Farmington Hills Fire: Set clocks, change batteries

Farmington Hills Fire Department reminds residents to change their smoke alarm batteries when turning clocks ahead to daylight saving time on March 14.

“It’s an easy, inexpensive, and proven way to protect your family and your home,” Fire Marshal Jason Baloga said in a press release.

Farmington Hills Fire Marshal Jason Baloga
Farmington Hills Fire Marshal Jason Baloga (City of Farmington Hills)

Since 1987, the International Association of Fire Chiefs has joined with Energizer batteries in the Change Your Clock, Change Your Battery campaign to spread the message that non-working smoke alarms are responsible for needless home fire deaths and injuries. Unfortunately, Michigan experienced a 21 percent increase last year in fire fatalities, as 123 people died in 102 residential fires. Only 35 percent of the homes where fatalities occurred had working smoke alarms.

Today’s synthetic home furnishings burn faster than ever and produce more toxic gases and smoke, typically allowing only one to two minutes to escape after the smoke alarm sounds. Since the peak time for home fire fatalities is between 10 p.m. and 6 a.m., when most families are sleeping, a working smoke alarm is vital in providing critical extra time needed to get out safely.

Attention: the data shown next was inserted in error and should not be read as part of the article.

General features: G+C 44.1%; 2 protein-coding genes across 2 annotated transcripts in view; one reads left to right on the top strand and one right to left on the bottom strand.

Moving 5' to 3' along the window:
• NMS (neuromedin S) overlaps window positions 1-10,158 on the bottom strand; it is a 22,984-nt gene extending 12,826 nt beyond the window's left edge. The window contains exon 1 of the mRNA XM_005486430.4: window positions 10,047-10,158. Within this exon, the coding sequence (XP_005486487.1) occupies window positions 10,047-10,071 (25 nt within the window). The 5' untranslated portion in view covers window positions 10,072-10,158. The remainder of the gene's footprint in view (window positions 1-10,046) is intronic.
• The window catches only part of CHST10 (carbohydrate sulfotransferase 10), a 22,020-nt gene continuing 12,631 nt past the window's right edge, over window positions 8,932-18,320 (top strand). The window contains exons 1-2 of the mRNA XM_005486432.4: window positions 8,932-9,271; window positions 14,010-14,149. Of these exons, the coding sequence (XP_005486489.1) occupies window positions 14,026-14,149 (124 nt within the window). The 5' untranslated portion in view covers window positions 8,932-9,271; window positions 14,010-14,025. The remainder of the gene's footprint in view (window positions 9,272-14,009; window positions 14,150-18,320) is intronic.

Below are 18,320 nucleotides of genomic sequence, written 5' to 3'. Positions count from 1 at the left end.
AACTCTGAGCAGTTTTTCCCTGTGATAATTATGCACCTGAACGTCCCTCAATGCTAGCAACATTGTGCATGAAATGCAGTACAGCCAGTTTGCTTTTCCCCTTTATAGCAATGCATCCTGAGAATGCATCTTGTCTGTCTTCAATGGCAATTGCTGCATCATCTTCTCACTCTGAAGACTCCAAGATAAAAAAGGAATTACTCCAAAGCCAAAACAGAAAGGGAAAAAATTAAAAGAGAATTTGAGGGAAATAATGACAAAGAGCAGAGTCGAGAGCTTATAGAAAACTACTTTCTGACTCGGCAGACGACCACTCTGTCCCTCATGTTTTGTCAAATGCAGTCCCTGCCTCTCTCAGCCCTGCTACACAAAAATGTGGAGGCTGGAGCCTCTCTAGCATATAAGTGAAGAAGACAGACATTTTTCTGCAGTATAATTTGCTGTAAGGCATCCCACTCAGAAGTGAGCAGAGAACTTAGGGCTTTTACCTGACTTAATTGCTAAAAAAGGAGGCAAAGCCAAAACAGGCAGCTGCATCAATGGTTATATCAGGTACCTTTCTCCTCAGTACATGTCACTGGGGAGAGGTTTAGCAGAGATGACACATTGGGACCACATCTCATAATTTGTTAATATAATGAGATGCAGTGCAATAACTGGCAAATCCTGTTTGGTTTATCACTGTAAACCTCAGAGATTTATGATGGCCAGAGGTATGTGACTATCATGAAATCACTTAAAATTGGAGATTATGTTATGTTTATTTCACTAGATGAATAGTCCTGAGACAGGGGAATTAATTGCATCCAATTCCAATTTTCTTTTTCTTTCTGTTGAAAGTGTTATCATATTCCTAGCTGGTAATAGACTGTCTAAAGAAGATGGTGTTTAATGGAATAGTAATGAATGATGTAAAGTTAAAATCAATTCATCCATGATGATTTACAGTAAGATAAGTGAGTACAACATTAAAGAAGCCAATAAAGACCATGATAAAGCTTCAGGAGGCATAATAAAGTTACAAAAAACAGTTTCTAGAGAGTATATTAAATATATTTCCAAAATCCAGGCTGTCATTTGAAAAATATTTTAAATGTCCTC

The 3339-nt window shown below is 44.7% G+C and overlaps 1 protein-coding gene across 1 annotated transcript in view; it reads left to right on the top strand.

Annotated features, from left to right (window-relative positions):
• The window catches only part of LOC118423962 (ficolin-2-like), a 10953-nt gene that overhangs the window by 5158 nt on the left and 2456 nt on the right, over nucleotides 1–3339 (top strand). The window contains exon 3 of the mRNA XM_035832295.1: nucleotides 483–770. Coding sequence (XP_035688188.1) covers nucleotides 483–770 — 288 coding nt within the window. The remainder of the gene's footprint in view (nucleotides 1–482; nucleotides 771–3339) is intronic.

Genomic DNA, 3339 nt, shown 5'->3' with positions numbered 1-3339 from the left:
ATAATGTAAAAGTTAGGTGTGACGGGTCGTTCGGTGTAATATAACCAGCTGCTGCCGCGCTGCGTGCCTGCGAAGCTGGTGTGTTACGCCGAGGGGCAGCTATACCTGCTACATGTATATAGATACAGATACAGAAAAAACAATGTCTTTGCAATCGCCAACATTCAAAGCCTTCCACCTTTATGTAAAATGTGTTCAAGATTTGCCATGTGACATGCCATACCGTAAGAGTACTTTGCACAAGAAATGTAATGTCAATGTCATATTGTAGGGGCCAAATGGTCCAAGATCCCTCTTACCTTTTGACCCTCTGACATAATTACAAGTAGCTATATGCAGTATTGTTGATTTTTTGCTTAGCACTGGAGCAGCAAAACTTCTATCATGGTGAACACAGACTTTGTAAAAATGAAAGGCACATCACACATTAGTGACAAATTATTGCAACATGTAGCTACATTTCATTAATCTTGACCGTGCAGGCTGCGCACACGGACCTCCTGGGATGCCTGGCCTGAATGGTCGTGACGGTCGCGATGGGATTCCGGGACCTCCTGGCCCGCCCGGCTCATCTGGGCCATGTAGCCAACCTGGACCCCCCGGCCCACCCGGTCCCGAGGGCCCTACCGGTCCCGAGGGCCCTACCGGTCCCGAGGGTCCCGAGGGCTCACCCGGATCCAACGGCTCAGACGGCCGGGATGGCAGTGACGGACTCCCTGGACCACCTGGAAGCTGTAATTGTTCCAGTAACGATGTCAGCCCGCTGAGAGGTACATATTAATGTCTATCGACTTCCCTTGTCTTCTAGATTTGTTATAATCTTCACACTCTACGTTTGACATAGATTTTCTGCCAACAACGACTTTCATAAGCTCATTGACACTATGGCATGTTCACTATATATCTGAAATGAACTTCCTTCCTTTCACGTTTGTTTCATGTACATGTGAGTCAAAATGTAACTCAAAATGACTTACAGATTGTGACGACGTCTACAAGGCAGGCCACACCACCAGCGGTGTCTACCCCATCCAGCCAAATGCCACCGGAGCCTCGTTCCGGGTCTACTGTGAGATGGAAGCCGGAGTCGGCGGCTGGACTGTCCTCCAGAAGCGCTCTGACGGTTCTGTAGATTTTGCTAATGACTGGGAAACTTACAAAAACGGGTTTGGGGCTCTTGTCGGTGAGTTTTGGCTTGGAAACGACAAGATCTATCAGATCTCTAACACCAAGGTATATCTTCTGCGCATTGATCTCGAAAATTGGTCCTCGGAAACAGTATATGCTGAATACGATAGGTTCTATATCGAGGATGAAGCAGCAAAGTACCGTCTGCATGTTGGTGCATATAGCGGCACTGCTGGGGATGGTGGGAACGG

Over 65 percent of known fatal fires originate in the living room or the bedroom, so the Fire Department also recommends you “Close Before You Doze” and sleep with bedroom doors closed to prevent fire from spreading and to facilitate escape.

All smoke alarms should be tested monthly to check for missing or dead batteries or disconnected wires. Smoke alarms should also be checked to see if they are outdated. If your smoke alarm does not show a manufacture date, or if you’ve had it for more than ten years, it needs to be replaced.

The Farmington Hills Fire Department recommends purchasing new smoke alarms with 10-year lithium batteries and offers a free smoke alarm installation program for residents.

“We’ve installed hundreds of smoke alarms over the past 20 years and will continue to do so until everyone who needs a smoke alarm has one,” Baloga said.

For information about the free smoke alarm installation program, call 248-871-2820.

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